Fans of indie movies once had a difficult time getting to see the films they loved: they were shown at arthouse theaters in big cities, then released much later at some video rental stores. Today, by contrast, is a relative heyday for indies and the audiences that love them, thanks in no small part to Michigan Law alumni.
A few years ago, Jason Janego, ’99, and his business partner were trying to figure out the best way to distribute a Kirsten Dunst movie called Bachelorette. Should it go to theaters, or video-on-demand? Which option would give them the best chance to reach audiences? It was one of the first releases by their then year-old company, and the stakes were high.
They chose option C, and their groundbreaking gamble—releasing it on video-on-demand, then a month later in theaters—proved to be successful and to influence the way other studios released independent films in subsequent years. Bachelorette (2012) became the first hit for RADiUS-TWC, the boutique arm of the Weinstein Company, of which Janego was co-president and co-founder.
“Basically, the idea is to give the consumer a bit more choice and to reach them where they want to be reached,” says Janego, who left the Weinstein Company in July and is in the process of setting up a new company with his business partner. “In doing so, we’ve had some success in shaping the way the industry views this sort of release.”
Indeed. In the United States and around the globe, you now can watch a movie on demand, often on the same day as its theatrical release. You can stream it through Netflix, iTunes, Amazon, Google, or other services. And, oftentimes, you still can escape the world for a couple of hours in the darkness of a theater, allowing a film to block out all the noise in your life and, just maybe, change the way you see yourself or the world.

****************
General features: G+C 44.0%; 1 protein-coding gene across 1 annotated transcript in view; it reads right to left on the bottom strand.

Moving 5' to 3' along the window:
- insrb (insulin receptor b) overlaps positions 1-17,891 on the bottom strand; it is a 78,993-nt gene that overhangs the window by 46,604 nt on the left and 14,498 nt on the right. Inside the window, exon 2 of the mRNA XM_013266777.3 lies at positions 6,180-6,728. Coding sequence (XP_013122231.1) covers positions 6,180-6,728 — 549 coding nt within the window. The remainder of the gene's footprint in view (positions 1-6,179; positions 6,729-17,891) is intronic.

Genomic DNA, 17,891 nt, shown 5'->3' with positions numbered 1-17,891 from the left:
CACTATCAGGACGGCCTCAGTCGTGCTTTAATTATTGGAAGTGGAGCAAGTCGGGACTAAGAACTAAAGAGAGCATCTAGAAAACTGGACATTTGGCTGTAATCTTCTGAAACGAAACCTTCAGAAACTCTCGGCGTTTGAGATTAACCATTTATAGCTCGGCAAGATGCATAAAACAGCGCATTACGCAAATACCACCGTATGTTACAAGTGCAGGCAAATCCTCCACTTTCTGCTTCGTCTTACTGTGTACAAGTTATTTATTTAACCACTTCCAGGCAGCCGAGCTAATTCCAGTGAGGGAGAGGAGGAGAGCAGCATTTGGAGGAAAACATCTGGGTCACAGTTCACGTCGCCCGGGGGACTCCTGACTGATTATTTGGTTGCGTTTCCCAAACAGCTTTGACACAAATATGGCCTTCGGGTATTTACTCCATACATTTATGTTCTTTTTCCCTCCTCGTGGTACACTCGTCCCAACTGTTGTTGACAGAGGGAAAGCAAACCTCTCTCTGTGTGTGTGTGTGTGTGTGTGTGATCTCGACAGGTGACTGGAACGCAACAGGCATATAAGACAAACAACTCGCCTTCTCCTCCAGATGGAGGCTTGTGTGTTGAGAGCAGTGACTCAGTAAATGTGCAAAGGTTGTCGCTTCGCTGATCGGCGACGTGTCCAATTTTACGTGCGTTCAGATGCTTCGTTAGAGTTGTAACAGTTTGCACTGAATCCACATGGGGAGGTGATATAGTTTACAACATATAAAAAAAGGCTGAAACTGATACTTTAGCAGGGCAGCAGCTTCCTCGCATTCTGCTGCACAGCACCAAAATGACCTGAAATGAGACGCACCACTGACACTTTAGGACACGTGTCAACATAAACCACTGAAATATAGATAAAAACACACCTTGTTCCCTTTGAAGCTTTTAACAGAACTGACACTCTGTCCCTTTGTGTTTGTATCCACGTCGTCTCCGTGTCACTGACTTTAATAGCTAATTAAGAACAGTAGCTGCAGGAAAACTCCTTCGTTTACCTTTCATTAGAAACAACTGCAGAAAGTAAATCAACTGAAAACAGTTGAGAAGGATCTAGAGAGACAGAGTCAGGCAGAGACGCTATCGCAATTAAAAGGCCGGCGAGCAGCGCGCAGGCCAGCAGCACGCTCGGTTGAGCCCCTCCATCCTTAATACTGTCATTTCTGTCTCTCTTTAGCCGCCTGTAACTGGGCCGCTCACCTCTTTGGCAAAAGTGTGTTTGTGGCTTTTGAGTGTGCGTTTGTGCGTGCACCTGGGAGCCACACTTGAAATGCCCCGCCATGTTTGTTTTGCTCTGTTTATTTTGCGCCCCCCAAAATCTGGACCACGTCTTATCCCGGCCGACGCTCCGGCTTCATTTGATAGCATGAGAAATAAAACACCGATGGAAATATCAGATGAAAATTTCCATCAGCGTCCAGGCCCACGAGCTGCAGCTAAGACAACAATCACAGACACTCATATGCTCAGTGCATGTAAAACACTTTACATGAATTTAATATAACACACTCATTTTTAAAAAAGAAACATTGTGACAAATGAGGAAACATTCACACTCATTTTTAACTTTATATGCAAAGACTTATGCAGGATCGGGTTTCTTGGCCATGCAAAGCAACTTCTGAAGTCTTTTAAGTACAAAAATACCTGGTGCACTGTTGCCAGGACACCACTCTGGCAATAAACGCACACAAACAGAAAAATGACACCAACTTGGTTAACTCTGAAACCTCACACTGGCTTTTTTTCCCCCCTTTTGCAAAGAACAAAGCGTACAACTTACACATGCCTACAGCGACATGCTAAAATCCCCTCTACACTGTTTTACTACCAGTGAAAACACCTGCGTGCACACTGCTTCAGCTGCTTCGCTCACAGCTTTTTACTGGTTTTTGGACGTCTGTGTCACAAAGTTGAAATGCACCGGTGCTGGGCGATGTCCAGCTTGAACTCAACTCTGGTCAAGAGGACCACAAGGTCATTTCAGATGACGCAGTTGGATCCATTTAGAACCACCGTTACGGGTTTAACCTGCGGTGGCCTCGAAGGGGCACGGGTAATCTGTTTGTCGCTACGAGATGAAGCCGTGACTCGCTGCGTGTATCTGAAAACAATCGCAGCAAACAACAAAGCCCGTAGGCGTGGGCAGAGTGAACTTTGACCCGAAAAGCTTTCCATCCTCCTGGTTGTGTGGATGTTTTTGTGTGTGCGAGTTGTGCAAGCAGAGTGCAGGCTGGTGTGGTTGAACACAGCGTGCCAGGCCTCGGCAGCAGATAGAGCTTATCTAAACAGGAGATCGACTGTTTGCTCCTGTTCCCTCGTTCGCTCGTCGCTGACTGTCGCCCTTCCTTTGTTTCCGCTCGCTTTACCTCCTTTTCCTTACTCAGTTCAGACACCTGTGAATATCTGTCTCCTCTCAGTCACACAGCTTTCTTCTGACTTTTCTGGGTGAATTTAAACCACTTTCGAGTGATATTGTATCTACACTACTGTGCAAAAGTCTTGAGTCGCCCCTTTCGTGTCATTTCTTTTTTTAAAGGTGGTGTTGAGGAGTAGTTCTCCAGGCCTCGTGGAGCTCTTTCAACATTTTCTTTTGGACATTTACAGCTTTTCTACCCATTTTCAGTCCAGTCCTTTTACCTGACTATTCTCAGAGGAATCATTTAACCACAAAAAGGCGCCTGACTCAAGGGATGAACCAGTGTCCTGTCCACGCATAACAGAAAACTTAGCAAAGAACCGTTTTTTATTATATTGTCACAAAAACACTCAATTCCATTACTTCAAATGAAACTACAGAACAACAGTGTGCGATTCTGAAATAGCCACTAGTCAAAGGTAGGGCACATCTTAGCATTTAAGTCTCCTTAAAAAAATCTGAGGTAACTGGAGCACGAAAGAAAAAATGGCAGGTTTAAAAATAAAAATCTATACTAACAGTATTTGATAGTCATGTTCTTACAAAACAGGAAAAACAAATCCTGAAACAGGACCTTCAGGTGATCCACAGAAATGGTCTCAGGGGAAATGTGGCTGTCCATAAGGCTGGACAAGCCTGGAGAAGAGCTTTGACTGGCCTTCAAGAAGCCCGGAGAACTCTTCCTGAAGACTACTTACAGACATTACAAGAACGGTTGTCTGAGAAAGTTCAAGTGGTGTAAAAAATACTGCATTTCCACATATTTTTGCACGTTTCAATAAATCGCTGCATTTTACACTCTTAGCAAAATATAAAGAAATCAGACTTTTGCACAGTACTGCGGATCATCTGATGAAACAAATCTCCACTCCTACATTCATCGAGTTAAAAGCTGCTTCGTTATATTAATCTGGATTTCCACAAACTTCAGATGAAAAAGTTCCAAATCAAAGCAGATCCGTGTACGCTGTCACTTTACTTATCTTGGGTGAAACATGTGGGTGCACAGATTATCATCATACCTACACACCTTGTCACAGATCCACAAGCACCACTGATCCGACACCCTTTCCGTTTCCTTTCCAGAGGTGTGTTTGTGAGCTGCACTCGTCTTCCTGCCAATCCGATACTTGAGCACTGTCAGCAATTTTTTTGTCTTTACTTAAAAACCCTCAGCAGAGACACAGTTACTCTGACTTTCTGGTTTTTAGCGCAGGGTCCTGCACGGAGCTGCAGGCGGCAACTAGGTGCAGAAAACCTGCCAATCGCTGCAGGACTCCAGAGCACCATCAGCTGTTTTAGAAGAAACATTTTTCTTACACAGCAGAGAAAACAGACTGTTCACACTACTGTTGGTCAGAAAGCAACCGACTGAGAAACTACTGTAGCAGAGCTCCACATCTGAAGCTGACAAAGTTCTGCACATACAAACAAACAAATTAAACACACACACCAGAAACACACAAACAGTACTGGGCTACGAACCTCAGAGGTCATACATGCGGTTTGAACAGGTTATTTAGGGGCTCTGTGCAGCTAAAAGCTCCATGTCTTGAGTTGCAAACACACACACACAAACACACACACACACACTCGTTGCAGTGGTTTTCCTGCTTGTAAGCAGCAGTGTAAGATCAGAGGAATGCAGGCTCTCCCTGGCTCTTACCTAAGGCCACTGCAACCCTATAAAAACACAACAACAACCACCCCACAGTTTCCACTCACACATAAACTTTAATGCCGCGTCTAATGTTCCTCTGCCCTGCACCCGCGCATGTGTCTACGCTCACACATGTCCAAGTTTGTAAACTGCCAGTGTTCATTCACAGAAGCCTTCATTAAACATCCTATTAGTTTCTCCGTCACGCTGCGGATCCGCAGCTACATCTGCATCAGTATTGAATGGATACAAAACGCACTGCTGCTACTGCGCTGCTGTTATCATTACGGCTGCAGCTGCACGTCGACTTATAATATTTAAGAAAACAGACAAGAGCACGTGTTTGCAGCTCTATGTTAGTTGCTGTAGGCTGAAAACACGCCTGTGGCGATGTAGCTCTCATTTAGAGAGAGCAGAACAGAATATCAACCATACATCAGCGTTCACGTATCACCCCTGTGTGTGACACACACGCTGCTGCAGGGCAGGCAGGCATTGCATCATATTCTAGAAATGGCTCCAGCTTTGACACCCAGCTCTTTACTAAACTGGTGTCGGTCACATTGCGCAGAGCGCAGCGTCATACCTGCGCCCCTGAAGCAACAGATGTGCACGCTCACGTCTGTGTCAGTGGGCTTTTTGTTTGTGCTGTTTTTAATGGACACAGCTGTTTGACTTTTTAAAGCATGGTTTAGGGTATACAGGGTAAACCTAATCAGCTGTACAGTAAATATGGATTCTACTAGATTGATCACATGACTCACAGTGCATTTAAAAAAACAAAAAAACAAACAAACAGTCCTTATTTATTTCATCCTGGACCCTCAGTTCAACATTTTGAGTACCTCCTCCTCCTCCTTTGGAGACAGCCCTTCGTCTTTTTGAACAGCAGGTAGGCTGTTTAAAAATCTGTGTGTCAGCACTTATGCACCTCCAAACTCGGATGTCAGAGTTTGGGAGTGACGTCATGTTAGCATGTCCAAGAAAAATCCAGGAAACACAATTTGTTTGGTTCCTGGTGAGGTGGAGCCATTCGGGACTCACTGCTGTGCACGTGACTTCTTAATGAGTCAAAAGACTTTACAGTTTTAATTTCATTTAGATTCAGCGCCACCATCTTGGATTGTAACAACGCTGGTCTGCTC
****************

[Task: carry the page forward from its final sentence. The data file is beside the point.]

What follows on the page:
Michigan Law alumni like Janego are leaders in this new wave of getting indie movies to audiences. John Sloss, ’81, a founder and partner of New York-based Sloss Eckhouse LawCo and Cinetic Media, has executive produced more than 60 films, including the Academy Award-winning The Fog of War and Boys Don’t Cry and produced the Golden Globe-winning Boyhood. Bruce Tuchman, ’89, president of AMC Global and Sundance Channel Global, has taken the Sundance Channel’s vast slate of indie movies to 80 countries.
“All these new avenues are open now for people who are interested in independent films. In addition to that, people who are passionate about independent film tend to be more passionate than fans of studio films,” Tuchman says. “Now they have a direct pathway to see all this great independent film, either on one of our channels or video-on-demand. This is a really exciting time to be in this industry.”
Show Me the Money
Of course, before the movies can be released to audiences, they have to get made in the first place. In some instances, such as Boyhood, that entails finding a financer that is willing to stick with a project over a very long haul.
“I think the complexity and interest of issues for lawyers is much greater in the independent film sector than in the studio sector,” Sloss says. His legal training, he says, ultimately helped him persuade executives of a multinational corporation to finance Boyhood over the 12-year period. “We structured the deal creatively as 12 one-year options so the funder did not feel like they needed to commit to12 years at the outset. However, if they didn’t, we could find a replacement on more favorable terms. That provision increased the likelihood that we could find a replacement if things didn’t work out with them.”
A movie he produced, 2007’s I’m Not There, was another challenging film for which to find funding. The stylized look at Bob Dylan’s career, with six actors portraying aspects of his life and music, took about five years to finance, Sloss says. “It took every bit of creativity we had to presell territories, borrow, go to shoot in a place where we could get the best rebate possible.